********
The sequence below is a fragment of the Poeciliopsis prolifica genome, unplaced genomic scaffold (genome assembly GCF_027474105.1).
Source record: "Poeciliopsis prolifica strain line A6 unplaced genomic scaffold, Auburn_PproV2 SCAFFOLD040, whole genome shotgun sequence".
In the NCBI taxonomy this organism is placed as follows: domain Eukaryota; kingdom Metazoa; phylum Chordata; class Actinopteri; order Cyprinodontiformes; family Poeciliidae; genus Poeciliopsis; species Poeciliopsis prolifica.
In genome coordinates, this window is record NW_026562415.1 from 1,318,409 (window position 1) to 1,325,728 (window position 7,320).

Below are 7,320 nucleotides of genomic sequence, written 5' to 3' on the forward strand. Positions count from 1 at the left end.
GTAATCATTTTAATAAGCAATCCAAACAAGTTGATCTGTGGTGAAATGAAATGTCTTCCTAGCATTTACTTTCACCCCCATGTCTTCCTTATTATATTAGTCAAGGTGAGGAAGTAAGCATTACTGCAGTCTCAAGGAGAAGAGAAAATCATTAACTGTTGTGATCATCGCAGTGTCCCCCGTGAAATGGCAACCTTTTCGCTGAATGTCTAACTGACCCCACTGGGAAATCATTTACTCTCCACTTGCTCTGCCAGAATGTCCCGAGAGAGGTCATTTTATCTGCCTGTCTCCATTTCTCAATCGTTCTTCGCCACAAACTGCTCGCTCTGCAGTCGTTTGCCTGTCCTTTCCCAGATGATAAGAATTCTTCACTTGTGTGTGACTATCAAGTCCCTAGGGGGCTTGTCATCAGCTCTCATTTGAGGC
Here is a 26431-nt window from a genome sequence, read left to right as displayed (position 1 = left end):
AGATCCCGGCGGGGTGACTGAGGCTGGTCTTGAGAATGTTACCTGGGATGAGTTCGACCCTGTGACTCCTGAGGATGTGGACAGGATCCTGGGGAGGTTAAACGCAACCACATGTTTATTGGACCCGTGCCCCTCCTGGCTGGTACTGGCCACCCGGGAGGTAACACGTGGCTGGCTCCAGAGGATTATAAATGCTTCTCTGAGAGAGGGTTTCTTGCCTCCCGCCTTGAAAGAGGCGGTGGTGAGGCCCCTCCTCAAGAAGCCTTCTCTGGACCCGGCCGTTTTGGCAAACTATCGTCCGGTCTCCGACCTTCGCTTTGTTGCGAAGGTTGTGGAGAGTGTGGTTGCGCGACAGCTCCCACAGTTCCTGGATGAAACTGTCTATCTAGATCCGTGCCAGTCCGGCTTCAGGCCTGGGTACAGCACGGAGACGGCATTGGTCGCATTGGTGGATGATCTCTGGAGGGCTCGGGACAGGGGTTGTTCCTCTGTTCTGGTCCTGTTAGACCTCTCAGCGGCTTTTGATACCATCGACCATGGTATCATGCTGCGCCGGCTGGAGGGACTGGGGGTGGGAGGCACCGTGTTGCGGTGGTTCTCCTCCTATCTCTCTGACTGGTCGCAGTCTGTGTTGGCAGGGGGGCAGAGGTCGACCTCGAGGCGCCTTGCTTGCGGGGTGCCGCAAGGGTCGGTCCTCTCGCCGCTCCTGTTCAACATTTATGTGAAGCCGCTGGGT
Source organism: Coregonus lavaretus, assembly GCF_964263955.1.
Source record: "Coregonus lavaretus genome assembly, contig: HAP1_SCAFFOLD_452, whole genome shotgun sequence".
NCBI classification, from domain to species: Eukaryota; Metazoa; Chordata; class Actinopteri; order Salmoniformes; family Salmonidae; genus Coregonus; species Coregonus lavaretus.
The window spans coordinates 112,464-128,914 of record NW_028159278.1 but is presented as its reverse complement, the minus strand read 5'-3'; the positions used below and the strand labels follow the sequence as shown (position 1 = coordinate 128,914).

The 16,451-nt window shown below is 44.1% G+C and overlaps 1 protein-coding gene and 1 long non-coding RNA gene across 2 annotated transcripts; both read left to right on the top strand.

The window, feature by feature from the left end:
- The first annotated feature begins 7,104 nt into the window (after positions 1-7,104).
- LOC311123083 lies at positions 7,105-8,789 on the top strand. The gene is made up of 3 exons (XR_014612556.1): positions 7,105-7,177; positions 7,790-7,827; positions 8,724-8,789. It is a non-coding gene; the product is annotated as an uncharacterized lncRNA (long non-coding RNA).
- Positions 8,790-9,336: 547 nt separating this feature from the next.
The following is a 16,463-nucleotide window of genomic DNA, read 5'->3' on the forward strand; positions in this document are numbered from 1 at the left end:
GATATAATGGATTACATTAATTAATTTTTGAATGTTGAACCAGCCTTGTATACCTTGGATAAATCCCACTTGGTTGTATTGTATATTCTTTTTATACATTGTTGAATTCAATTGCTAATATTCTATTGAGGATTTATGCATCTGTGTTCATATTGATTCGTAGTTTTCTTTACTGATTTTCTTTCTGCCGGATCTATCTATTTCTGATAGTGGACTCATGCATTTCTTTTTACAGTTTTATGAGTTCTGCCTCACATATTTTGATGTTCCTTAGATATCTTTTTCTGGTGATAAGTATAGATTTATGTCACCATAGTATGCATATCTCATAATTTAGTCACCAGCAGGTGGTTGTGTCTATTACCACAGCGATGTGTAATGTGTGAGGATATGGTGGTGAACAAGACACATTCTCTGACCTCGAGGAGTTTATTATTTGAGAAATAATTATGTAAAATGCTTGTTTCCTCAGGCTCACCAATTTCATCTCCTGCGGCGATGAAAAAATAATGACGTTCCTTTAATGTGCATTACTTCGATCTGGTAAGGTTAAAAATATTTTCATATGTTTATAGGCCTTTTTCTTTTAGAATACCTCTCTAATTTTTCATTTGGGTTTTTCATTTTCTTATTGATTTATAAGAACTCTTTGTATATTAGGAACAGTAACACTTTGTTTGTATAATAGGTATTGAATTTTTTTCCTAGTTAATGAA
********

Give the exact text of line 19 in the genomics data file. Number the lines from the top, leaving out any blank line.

GATATAATGGATTACATTAATTAATTTTTGAATGTTGAACCAGCCTTGTATACCTTGGATAAATCCCACTTGGTTGTATTGTATATTCTTTTTATACATTGTTGAATTCAATTGCTAATATTCTATTGAGGATTTATGCATCTGTGTTCATATTGATTCGTAGTTTTCTTTACTGATTTTCTTTCTGCCGGATCTATCTATTTCTGATAGTGGACTCATGCATTTCTTTTTACAGTTTTATGAGTTCTGCCTCACATATTTTGATGTTCCTTAGATATCTTTTTCTGGTGATAAGTATAGATTTATGTCACCATAGTATGCATATCTCATAATTTAGTCACCAGCAGGTGGTTGTGTCTATTACCACAGCGATGTGTAATGTGTGAGGATATGGTGGTGAACAAGACACATTCTCTGACCTCGAGGAGTTTATTATTTGAGAAATAATTATGTAAAATGCTTGTTTCCTCAGGCTCACCAATTTCATCTCCTGCGGCGATGAAAAAATAATGACGTTCCTTTAATGTGCATTACTTCGATCTGGTAAGGTTAAAAATATTTTCATATGTTTATAGGCCTTTTTCTTTTAGAATACCTCTCTAATTTTTCATTTGGGTTTTTCATTTTCTTATTGATTTATAAGAACTCTTTGTATATTAGGAACAGTAACACTTTGTTTGTATAATAGGTATTGAATTTTTTTCCTAGTTAATGAA